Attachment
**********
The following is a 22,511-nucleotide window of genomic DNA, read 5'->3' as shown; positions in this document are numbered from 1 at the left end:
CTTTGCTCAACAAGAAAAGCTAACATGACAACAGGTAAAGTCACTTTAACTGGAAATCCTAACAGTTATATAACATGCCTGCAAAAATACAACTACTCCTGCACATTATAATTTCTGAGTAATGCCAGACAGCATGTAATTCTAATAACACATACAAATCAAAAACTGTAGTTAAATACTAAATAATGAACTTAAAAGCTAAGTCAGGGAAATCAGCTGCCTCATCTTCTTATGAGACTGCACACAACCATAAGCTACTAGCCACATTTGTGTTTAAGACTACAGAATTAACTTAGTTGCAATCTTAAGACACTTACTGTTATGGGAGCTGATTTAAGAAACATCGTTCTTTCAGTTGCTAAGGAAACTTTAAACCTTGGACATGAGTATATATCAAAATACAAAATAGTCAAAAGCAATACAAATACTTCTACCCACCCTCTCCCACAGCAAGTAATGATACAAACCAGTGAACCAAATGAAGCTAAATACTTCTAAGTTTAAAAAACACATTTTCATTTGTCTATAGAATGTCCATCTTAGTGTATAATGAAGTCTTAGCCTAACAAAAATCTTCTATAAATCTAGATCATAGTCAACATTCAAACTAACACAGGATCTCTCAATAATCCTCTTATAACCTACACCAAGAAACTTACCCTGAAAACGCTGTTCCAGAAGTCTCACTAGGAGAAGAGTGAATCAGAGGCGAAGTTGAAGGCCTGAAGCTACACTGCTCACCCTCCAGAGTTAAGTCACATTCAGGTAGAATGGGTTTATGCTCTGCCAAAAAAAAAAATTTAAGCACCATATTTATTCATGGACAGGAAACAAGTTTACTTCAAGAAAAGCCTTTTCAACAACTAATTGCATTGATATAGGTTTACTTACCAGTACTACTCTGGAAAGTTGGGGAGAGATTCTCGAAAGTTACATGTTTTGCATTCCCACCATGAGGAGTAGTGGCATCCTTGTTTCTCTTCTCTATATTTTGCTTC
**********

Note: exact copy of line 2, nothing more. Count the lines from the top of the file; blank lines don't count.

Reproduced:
CTTTGCTCAACAAGAAAAGCTAACATGACAACAGGTAAAGTCACTTTAACTGGAAATCCTAACAGTTATATAACATGCCTGCAAAAATACAACTACTCCTGCACATTATAATTTCTGAGTAATGCCAGACAGCATGTAATTCTAATAACACATACAAATCAAAAACTGTAGTTAAATACTAAATAATGAACTTAAAAGCTAAGTCAGGGAAATCAGCTGCCTCATCTTCTTATGAGACTGCACACAACCATAAGCTACTAGCCACATTTGTGTTTAAGACTACAGAATTAACTTAGTTGCAATCTTAAGACACTTACTGTTATGGGAGCTGATTTAAGAAACATCGTTCTTTCAGTTGCTAAGGAAACTTTAAACCTTGGACATGAGTATATATCAAAATACAAAATAGTCAAAAGCAATACAAATACTTCTACCCACCCTCTCCCACAGCAAGTAATGATACAAACCAGTGAACCAAATGAAGCTAAATACTTCTAAGTTTAAAAAACACATTTTCATTTGTCTATAGAATGTCCATCTTAGTGTATAATGAAGTCTTAGCCTAACAAAAATCTTCTATAAATCTAGATCATAGTCAACATTCAAACTAACACAGGATCTCTCAATAATCCTCTTATAACCTACACCAAGAAACTTACCCTGAAAACGCTGTTCCAGAAGTCTCACTAGGAGAAGAGTGAATCAGAGGCGAAGTTGAAGGCCTGAAGCTACACTGCTCACCCTCCAGAGTTAAGTCACATTCAGGTAGAATGGGTTTATGCTCTGCCAAAAAAAAAAATTTAAGCACCATATTTATTCATGGACAGGAAACAAGTTTACTTCAAGAAAAGCCTTTTCAACAACTAATTGCATTGATATAGGTTTACTTACCAGTACTACTCTGGAAAGTTGGGGAGAGATTCTCGAAAGTTACATGTTTTGCATTCCCACCATGAGGAGTAGTGGCATCCTTGTTTCTCTTCTCTATATTTTGCTTC